I must be going nuts.... I was using the D-Lighting setting in the software Capture NX2, where the option was use as shot, off, low, medium, high and extra. I can no longer find that menu palette, only the one that has the options of faster or best quality.
>I keep the Camera setting for D Lighting turned off. It >could be applied after the fact, but I never use it.
My experience is that if you leave Active D Lighting turned to one of the on settings (Low, Med, Hi) in camera, you have the option of changing the setting in post in CNX2 to one of the other on settings or off. Conversely, if you leave the in-camera ADL setting to off, you will not have the option to change the status of ADL in CNX2. Access to the ADL setting drop-down box is no longer available. So, the only way to have the choice of using ADL or not in your image (and I'm not saying that you should necessarily want that) in post is to leave the in-camera setting to one of the on settings.
Low is probably a good option, but it has some uncertainty. With Active D-Lighting, some scenes include an adjustment to the exposure - typically underexposing by a half stop or more compared to having the function turned off. While you can adjust exposure in post processing, the actual exposure of the RAW image remains whatever was captured. The post processing imact of Active D-Lighting can be adjusted in post processing - but not the difference in actual image exposure.
ADL is a good function - it's just that you need to be aware that there is a potential impact on exposure that cannot be reversed. It's the uncertainly that causes people to not use ADL unless they are in situation that require it.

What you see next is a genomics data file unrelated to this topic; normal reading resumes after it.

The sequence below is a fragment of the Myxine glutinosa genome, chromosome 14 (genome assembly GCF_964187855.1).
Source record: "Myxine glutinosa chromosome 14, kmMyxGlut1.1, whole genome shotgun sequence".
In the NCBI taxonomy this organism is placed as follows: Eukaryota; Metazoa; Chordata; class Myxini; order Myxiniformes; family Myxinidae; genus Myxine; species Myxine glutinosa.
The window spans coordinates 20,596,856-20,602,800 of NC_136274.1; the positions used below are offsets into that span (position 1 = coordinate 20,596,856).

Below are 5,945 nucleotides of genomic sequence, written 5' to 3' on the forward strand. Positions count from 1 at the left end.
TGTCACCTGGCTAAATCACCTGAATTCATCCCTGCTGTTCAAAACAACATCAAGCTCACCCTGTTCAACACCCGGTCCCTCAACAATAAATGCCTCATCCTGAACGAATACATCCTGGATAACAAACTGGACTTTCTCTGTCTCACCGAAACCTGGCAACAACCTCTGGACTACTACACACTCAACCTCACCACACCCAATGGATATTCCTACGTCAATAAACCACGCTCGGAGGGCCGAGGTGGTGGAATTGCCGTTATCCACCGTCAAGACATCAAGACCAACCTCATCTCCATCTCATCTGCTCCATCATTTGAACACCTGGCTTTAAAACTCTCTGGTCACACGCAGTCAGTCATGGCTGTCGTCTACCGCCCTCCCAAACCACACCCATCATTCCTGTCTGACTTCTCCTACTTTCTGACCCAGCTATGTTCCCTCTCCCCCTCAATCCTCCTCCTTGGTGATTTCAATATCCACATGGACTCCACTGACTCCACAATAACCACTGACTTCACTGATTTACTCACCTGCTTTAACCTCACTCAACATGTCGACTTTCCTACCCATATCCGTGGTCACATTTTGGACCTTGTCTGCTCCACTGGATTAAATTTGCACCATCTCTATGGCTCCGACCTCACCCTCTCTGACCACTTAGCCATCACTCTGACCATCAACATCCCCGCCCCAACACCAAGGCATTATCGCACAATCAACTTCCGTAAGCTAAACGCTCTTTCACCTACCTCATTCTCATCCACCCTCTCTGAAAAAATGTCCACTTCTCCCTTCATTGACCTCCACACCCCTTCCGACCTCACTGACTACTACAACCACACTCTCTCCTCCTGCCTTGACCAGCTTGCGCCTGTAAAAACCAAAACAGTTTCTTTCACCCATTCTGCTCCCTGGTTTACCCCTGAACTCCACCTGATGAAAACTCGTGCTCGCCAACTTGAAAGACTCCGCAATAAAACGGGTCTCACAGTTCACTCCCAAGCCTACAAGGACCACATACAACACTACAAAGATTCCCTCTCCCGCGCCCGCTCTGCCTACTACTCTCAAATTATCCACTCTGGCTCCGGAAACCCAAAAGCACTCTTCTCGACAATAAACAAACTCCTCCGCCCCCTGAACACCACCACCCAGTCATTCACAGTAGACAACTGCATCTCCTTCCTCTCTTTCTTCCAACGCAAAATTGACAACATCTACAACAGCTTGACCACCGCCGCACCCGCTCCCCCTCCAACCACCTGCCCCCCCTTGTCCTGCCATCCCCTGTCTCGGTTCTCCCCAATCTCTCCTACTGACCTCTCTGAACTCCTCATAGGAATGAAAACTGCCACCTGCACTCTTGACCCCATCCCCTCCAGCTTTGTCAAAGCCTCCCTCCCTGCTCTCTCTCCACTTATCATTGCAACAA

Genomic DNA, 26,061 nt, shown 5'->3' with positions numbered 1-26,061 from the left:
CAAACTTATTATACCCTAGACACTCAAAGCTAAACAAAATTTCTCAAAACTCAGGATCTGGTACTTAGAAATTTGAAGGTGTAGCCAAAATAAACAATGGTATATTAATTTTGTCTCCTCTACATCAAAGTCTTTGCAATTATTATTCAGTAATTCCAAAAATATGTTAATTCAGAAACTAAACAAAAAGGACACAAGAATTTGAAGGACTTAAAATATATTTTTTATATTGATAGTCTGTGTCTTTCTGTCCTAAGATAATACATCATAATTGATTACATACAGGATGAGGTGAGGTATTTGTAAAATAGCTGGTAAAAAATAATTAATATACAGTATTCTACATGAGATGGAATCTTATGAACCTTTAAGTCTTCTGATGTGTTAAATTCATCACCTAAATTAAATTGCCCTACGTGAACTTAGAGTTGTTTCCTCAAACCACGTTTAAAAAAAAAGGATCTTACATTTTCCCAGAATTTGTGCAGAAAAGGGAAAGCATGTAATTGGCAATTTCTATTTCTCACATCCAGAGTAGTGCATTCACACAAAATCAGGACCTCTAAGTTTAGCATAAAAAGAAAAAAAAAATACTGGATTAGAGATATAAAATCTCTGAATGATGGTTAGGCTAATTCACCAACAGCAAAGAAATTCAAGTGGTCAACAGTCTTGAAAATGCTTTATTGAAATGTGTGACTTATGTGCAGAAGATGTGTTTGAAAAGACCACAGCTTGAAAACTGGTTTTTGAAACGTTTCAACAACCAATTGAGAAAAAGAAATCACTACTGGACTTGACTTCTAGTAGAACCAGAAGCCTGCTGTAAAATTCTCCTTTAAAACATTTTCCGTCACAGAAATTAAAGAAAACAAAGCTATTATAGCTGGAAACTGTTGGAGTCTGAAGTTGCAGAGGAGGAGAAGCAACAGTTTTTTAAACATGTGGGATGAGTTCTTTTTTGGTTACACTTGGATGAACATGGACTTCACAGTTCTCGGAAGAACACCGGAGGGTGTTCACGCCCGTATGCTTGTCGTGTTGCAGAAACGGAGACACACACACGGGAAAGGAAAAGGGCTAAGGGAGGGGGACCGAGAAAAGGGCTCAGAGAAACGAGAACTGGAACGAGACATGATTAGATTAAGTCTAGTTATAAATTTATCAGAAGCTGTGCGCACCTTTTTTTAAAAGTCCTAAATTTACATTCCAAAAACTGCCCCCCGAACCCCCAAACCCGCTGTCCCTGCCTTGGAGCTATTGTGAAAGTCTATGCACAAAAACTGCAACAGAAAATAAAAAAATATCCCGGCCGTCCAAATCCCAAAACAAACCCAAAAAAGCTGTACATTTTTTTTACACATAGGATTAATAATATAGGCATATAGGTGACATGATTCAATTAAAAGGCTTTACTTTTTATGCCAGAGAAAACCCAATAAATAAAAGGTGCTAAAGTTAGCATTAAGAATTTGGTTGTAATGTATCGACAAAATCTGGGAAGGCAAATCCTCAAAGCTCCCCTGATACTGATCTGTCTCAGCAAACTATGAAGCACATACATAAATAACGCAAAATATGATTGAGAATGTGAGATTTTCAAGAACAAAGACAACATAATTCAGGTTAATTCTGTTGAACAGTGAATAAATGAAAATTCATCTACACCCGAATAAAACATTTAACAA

I did some searching and it looks to me that the D3100 only has an ON or OFF choice for Active D-Lighting ADL in camera. Faced with just on/off for things like portraits/people I might be inclined to have it ON to protect blown highlights when shooting and perhaps off for other shooting situations. Either way off/on in camera, you can always adjust it in post-processing.
At ANPAT 10, Nikonians Academy head Mike Hagen said he has ADL on all the time. I don't recall what setting he said he uses. Also I did not hear his reason, not even sure he gave one.
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>I keep the Camera setting for D Lighting turned off. At a recent Nikon Pro Seminar Nikon made the point using D Lighting before taking the exposure is often better - because it reduces exposure prior to taking the photo to ensure maximum highlight detail is retained, and boosts the shadows in camera after taking the photo. Once highlight detail is lost, using D lighting for the first time in NX 2 cannot put back the lost highlight detail.
Photography is a bit like archery. A technically better camera, lens or arrow may not hit the target as often as it could if the photographer or archer does not practice enough.
<At a recent Nikon Pro Seminar Nikon made the point using D Lighting before taking the exposure is often better - because it reduces exposure prior to taking the photo to ensure maximum highlight detail is retained, and boosts the shadows in camera after taking the photo. Once highlight detail is lost, using D lighting for the first time in NX 2 cannot put back the lost highlight detail.>
That is the approach I use - but with limitations. I keep Active D Lighting off unless I am in a situation with high contrast that cannot be easily managed with exposure. In the high contrast situations, I use Active D-Lighting. In fact yeserday I used it set on High for about 100 images at a wedding.